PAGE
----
Skip to main content
main-content

15-05-2017 | Asthma | Highlight | Article

Editor's pick

Multivariate model predicts eosinophilic asthma without sputum induction

medwireNews: Researchers have designed a multivariate prediction model for identifying eosinophilic asthma that uses the activation state of peripheral blood eosinophils rather than sputum analysis.

The model includes the established asthma measurements of blood eosinophil count, fractional exhaled nitric oxide (FeNO), Asthma Control Questionnaire (ACQ) score, medication use, nasal polyposis, and aspirin sensitivity combined with six measures of peripheral blood granulocyte activation status.

The researchers stress in Allergythat the responsiveness of neutrophils and eosinophils to stimulation with formyl-methionyl-leucyl phenyalanine was “essential to come to a sensitive diagnostic test and adds to the ongoing scientific debate about the biological relevance of granulocyte responsiveness in asthma.”

They report that the sensitivity of the prediction model increased from 47.6% to 90.5% with the addition of granulocyte responsiveness.

The 12 parameters included in the model were identified from a total of 26 using nonlinear principal component analysis. These parameters explained the greatest variance among 115 patients with asthma recruited from the University Medical Centre in Utrecht, the Netherlands.

The combined scoring and loading plot for the patients showed a distribution that was largely determined by markers of eosinophilic inflammation.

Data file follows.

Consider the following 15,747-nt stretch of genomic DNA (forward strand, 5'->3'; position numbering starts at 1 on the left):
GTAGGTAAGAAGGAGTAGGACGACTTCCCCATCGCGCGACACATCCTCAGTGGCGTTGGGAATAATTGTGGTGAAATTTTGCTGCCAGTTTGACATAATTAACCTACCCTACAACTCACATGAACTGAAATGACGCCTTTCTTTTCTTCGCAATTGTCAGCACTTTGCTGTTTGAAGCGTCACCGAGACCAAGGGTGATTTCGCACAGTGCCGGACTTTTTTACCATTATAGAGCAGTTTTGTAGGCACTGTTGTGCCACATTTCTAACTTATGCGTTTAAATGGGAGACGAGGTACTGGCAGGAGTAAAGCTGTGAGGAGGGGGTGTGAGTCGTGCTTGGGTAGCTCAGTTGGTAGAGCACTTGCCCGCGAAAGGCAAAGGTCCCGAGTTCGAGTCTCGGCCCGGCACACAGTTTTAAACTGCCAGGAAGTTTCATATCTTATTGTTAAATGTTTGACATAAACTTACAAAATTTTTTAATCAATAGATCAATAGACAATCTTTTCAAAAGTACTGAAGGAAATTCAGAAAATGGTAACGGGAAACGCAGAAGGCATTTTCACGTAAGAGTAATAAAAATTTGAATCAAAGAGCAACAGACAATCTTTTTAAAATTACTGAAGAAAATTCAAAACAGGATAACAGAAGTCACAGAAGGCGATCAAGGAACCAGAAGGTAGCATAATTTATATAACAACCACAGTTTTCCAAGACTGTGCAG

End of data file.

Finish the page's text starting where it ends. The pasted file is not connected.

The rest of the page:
Generally, the eosinophilic asthma phenotype was characterized by increased FeNO levels and ACQ scores, nasal polyposis, aspirin sensitivity, and high treatment intensity, with a high blood eosinophil count and cells refractory to stimulation.

By contrast, patients with a neutrophilic or paucigranulocytic phenotype had lower FeNO levels and ACQ scores, low treatment intensity, and did not have nasal polyps or aspirin sensitivity. Their eosinophil blood counts were low and responsive to active stimulation.

This predictive model correctly identified sputum eosinophilia in the original 115 patients with a sensitivity of 90.5% and a specificity of 91.5%. When a validation cohort of 34 patients with asthma from the UK was tested sputum eosinophilia was correctly identified with 76.9% sensitivity and 71.4% specificity.

Bart Hilvering (University Medical Centre, Utrecht, the Netherlands) and colleagues believe that the relatively low sensitivity and specificity in the UK cohort is likely explained by the high percentage of patients in this group taking oral corticosteroids, at threefold that of the Utrecht cohort.

“Oral corticosteroids are known to induce apopotosis in eosinophils,” they explain. “Therefore, these patients are particularly less likely to have sputum eosinophilia, leading to the ‘false’ conclusion that they do not suffer from eosinophilic asthma,” they add.

They were able to demonstrate this by excluding the UK cohort patients taking oral corticosteroids, which improved the accuracy of the model from 73.5% to 79.2%. The sensitivity fell to 72.7% and the specificity increased to 84.6%.

Therefore, the model “identified an important group of patients with potentially eosinophilic inflammation that rendered noneosinophilic in sputum most likely due to [oral corticosteroid] use,” the researchers comment.

They therefore suggest that “the prediction model […] is more suitable for asthma classification in patients not on [oral corticosteroids].”

By Lucy Piper

medwireNews is an independent medical news service provided by Springer Healthcare. © 2017 Springer Healthcare part of the Springer Nature group

Related topics